British Vogue's September Issue CoverInstagram: britishvogue

The September Issue of every high-fashion magazine is traditionally the most prominent, the most prestigious and the most profitable. Going back to our school days, September has always been the signal for new beginnings and fresh starts, yet it also marks the calendar for fresh fashion each year as we see new creative direction and a legendary line up of shows in New York, London, Paris and Milan. Ever since the release of The September Issue, (the film starring Anna Wintour as the despotic, blood-chilling editor of American Vogue) the stakes for this gleaming almanac of opulence and self-indulgence have raised even further.

This year’s British Vogue September Issue ties in with the 100 year anniversary of the iconic fashion publication. Therefore, it seems fitting that the theme of the cover centers around time. British Vogue’s past, present, and future are gathered together magnificently on the cover through five legendary models united in blazing glory to represent and celebrate the absolute best of British fashion from the past 100 years.

Although not a particularly daring cover, it is nonetheless stylish, symbolic and, er, timeless. Decked out in sprawling shades of sparkling gunmetal grey, we see individual elegance and beauty grace the cover, from the old school mastery of Kate Moss, Stella Tennant and Edie Campbell to new and unique faces such as Nora Attal and Jean Campbell – five faces that capture the rare, raw and raging talent that British fashion seems to symbolise so perfectly.

Nora Attal, one of British fashion's up and coming models, poses for British VogueInstagram: noraattal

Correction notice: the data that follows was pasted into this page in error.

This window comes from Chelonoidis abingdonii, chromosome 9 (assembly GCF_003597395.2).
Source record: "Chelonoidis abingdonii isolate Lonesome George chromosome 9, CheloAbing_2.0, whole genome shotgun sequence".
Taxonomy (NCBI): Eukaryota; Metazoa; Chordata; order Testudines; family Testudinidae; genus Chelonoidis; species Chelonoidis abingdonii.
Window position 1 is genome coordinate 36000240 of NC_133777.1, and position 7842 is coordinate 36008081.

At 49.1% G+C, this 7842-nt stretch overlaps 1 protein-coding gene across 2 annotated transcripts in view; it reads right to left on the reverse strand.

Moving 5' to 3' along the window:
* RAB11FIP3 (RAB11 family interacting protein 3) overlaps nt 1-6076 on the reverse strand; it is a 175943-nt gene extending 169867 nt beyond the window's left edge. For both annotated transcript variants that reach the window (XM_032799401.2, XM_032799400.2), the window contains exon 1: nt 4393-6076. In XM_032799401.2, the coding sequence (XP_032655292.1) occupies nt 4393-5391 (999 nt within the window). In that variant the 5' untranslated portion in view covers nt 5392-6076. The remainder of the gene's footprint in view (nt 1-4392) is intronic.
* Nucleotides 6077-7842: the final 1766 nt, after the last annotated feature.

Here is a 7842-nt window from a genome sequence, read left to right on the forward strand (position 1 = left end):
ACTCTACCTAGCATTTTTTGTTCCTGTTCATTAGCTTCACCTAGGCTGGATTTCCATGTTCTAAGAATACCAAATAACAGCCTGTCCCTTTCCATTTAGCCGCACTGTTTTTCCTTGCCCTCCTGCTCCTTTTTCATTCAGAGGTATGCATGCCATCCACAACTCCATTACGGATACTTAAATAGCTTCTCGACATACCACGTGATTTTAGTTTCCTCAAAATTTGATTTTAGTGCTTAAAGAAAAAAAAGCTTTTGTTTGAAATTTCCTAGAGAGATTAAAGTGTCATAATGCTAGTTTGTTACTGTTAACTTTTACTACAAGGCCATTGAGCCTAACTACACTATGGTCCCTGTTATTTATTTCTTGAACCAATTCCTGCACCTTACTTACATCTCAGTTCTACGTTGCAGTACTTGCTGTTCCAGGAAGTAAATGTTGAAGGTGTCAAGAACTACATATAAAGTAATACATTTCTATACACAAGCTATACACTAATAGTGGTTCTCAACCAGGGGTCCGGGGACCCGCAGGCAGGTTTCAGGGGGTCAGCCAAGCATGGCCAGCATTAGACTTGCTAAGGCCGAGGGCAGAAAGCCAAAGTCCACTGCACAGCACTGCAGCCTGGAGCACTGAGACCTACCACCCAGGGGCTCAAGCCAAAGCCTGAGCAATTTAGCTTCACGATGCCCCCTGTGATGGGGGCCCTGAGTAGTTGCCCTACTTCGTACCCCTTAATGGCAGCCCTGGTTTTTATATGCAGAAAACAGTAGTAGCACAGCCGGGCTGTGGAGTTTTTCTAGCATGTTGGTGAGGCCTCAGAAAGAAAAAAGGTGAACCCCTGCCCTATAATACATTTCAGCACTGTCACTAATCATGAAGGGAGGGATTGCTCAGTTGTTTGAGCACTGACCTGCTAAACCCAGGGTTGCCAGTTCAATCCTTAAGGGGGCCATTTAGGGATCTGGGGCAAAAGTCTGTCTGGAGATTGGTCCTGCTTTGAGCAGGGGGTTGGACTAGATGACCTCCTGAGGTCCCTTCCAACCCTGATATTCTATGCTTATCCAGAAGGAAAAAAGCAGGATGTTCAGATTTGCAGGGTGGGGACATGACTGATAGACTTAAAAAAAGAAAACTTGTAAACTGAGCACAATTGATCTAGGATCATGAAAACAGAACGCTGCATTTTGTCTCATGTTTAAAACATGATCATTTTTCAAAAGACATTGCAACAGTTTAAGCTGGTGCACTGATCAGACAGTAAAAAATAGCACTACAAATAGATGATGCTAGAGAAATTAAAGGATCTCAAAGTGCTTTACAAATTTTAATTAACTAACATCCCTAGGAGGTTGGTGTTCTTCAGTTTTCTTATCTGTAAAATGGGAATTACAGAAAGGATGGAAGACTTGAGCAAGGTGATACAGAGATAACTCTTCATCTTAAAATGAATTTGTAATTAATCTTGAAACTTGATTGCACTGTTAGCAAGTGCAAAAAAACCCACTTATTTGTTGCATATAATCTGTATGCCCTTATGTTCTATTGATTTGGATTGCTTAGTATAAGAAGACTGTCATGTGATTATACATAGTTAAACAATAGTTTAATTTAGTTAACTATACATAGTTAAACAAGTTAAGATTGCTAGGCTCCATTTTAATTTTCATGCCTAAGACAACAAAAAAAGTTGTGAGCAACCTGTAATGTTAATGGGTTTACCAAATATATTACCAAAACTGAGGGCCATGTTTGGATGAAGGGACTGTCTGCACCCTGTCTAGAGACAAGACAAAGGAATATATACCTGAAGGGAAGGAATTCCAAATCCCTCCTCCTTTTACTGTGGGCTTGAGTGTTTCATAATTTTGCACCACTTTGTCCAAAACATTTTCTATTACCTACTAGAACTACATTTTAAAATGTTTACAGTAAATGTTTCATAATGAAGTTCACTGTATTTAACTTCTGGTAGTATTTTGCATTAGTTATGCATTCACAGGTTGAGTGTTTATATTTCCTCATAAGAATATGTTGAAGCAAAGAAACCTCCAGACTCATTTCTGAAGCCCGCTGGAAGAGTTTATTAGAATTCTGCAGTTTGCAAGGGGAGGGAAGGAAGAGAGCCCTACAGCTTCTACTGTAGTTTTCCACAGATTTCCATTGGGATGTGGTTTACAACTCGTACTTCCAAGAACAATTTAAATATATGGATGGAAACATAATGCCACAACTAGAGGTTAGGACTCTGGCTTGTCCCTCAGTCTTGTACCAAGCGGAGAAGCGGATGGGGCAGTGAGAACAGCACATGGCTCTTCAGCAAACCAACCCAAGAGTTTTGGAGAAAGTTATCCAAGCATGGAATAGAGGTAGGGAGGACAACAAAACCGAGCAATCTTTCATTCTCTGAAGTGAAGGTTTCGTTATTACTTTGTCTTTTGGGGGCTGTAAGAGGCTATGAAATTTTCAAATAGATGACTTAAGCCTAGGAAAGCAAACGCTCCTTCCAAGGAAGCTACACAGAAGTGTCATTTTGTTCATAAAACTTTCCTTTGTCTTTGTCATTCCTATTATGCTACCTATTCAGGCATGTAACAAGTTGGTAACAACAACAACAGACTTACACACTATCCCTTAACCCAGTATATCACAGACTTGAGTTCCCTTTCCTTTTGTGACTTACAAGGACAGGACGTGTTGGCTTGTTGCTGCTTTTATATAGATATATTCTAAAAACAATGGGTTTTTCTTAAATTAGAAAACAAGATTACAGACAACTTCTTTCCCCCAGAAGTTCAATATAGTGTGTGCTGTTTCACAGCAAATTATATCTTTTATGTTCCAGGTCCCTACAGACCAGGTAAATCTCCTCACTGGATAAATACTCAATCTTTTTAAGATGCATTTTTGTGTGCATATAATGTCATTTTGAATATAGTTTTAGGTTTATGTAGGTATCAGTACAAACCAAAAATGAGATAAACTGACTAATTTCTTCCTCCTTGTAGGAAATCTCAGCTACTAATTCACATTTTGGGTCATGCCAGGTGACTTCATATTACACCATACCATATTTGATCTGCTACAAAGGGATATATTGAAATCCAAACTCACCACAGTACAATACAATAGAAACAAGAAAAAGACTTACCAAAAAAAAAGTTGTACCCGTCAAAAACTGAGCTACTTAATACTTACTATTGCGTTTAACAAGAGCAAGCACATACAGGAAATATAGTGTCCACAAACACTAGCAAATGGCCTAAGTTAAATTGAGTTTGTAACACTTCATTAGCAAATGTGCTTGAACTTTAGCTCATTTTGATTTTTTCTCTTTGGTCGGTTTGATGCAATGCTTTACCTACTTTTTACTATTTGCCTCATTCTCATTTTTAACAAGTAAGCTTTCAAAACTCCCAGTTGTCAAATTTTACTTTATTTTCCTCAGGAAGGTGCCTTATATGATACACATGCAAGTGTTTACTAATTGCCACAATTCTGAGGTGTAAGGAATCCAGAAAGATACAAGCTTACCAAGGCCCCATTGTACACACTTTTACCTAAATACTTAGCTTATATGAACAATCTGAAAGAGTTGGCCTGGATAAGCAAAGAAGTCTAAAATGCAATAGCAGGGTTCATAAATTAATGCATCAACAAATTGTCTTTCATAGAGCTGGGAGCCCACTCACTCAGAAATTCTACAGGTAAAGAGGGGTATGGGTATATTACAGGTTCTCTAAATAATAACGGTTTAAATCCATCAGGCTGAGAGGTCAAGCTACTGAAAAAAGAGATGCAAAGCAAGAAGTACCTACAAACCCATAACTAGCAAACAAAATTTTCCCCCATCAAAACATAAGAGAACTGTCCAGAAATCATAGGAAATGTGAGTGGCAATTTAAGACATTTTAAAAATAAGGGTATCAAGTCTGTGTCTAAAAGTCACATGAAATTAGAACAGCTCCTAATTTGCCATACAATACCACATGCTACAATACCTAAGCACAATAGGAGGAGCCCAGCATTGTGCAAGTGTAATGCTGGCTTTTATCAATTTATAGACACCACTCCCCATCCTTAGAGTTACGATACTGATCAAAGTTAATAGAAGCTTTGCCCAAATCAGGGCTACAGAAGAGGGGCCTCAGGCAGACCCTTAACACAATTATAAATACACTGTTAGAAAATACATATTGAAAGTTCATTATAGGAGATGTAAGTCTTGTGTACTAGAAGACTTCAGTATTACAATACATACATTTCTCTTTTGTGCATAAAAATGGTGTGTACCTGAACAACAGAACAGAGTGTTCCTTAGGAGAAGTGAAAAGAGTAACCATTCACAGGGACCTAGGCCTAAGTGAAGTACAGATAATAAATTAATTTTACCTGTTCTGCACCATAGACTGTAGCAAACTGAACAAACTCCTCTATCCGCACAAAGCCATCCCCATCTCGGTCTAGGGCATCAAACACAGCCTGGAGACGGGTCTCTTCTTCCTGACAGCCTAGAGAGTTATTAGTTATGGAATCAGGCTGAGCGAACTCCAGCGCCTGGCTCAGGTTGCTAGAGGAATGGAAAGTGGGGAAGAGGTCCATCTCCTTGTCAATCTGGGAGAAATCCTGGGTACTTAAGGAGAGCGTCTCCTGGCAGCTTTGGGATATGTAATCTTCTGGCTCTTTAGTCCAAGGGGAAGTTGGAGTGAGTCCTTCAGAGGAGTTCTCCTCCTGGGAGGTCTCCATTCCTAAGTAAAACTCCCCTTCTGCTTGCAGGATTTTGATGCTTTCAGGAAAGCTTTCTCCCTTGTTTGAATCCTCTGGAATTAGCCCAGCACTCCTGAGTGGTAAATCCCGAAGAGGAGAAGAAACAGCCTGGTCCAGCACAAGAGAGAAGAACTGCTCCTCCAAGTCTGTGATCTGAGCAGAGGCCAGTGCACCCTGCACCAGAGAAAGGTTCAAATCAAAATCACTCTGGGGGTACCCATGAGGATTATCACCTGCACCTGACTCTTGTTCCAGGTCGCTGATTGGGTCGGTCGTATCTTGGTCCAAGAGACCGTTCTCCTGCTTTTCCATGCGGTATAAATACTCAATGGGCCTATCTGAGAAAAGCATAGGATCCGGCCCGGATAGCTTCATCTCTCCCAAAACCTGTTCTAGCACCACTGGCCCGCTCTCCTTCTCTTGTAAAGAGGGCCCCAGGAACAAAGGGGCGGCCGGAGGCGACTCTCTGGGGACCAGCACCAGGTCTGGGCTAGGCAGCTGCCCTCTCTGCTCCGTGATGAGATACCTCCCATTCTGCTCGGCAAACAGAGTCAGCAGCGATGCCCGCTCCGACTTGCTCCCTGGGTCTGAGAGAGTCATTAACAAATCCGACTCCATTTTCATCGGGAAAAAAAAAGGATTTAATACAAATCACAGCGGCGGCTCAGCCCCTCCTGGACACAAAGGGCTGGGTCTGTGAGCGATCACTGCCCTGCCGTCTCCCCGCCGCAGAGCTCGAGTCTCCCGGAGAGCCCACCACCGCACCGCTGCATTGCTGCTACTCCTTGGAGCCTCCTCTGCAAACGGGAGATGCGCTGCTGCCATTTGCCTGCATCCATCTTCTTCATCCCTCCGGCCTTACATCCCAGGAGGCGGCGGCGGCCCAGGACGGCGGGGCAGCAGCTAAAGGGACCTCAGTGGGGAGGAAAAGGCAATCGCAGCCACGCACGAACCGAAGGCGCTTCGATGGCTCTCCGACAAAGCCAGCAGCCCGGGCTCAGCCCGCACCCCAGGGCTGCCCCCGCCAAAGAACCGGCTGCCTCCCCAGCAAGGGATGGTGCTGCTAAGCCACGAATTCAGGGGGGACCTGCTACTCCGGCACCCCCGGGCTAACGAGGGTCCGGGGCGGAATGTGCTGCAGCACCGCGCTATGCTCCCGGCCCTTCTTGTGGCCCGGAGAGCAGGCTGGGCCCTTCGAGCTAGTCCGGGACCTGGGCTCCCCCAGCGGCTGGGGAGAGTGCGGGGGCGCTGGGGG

Whilst the cover features rays of metallic light, the main story that follows inside favours black and white, up close and personal images. Simplicity at its absolute finest, British Vogue delivers a masterclass in timeless style and individual beauty. The clothes chosen encapsulate the rebellious spin that British fashion has long been associated with; softer textures such as velvet, sequin and fur are paired with edgier rough-and-tumble iconic British fashion moments such as Edie Campbell’s signature beaten-up biker boots and Kate Moss’ iconic slept-in scruffy hair that seems more fitting for Glastonbury festival than a Vogue fashion shoot. The cover shoot demonstrates what British fashion has always been: daring, bold and unapologetically imperfect.

“The cover shoot demonstrates what British fashion has always been: daring, bold and unapologetically imperfect.”

This edition’s tribute to fresh-faced talent is admirable; over the past few years we have seen increasing nepotism continue to take precedent over artistic direction for September Issues (fashion’s favourite sister-duo the Hadids have collectively nabbed 30 Vogue covers over the past three years alone). It’s refreshing to see British Vogue returning back to its high-fashion orientated roots, while the other featured fashion stories boast similar levels of unique creativity.

Legendary British supermodel, Kate Moss, photographed by Mario Testino for the September IssueInstagram: mariotestino

‘She Who Dares’, the shoot styled by Moss herself, is flavoured with a Renaissance-like regality and centres around intoxicating silk limes and fuchsias, a galaxy of sequins and flashes of transparent vinyl, adding edge and originality to classical evening looks. We also receive a lesson in Western dressing that would make Sergio Leone proud; the ‘Slow West’ shoot brings us rancher shirts, homespun knits and shaggy shearling jackets fit for the modern urban cowgirl. Finally, the fashion feature ‘Run Wild’ where models roam free in the untamed Cornish countryside has a punkish feel to it. Here, rebellious materials of plaid, fishnets and leather perfectly align with the unkept and rural rocky Cornish landscape.


Mountain View

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All in all, this was a powerful issue with a nostalgic feel evoked in the wake of Alexandra Shulman’s departure. However, the Vogue September issue urges us to look towards the future; with the new appointment of Edward Enninful to steer British Vogue into a new, youthful and inventive direction, this future is looking very bright indeed.

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